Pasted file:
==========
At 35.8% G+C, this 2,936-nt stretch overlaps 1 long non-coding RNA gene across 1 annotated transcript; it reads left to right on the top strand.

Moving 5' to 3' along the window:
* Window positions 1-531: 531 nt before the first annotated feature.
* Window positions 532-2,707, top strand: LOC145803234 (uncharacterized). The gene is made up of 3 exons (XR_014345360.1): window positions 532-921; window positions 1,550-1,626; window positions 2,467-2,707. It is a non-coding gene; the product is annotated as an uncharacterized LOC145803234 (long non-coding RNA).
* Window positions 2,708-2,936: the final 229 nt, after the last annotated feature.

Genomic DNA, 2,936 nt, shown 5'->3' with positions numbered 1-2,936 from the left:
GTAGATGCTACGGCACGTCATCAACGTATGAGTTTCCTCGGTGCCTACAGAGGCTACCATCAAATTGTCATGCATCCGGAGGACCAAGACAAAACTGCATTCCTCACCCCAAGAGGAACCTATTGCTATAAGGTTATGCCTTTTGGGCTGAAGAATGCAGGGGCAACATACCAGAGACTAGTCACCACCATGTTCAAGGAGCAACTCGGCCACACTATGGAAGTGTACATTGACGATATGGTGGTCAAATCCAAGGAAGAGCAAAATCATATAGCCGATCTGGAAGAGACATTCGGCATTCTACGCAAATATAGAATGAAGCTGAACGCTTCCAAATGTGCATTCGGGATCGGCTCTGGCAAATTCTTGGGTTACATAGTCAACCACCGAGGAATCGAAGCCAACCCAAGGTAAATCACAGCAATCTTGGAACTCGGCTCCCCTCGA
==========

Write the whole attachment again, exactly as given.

At 35.8% G+C, this 2,936-nt stretch overlaps 1 long non-coding RNA gene across 1 annotated transcript; it reads left to right on the top strand.

Moving 5' to 3' along the window:
* Window positions 1-531: 531 nt before the first annotated feature.
* Window positions 532-2,707, top strand: LOC145803234 (uncharacterized). The gene is made up of 3 exons (XR_014345360.1): window positions 532-921; window positions 1,550-1,626; window positions 2,467-2,707. It is a non-coding gene; the product is annotated as an uncharacterized LOC145803234 (long non-coding RNA).
* Window positions 2,708-2,936: the final 229 nt, after the last annotated feature.

Genomic DNA, 2,936 nt, shown 5'->3' with positions numbered 1-2,936 from the left:
GTAGATGCTACGGCACGTCATCAACGTATGAGTTTCCTCGGTGCCTACAGAGGCTACCATCAAATTGTCATGCATCCGGAGGACCAAGACAAAACTGCATTCCTCACCCCAAGAGGAACCTATTGCTATAAGGTTATGCCTTTTGGGCTGAAGAATGCAGGGGCAACATACCAGAGACTAGTCACCACCATGTTCAAGGAGCAACTCGGCCACACTATGGAAGTGTACATTGACGATATGGTGGTCAAATCCAAGGAAGAGCAAAATCATATAGCCGATCTGGAAGAGACATTCGGCATTCTACGCAAATATAGAATGAAGCTGAACGCTTCCAAATGTGCATTCGGGATCGGCTCTGGCAAATTCTTGGGTTACATAGTCAACCACCGAGGAATCGAAGCCAACCCAAGGTAAATCACAGCAATCTTGGAACTCGGCTCCCCTCGA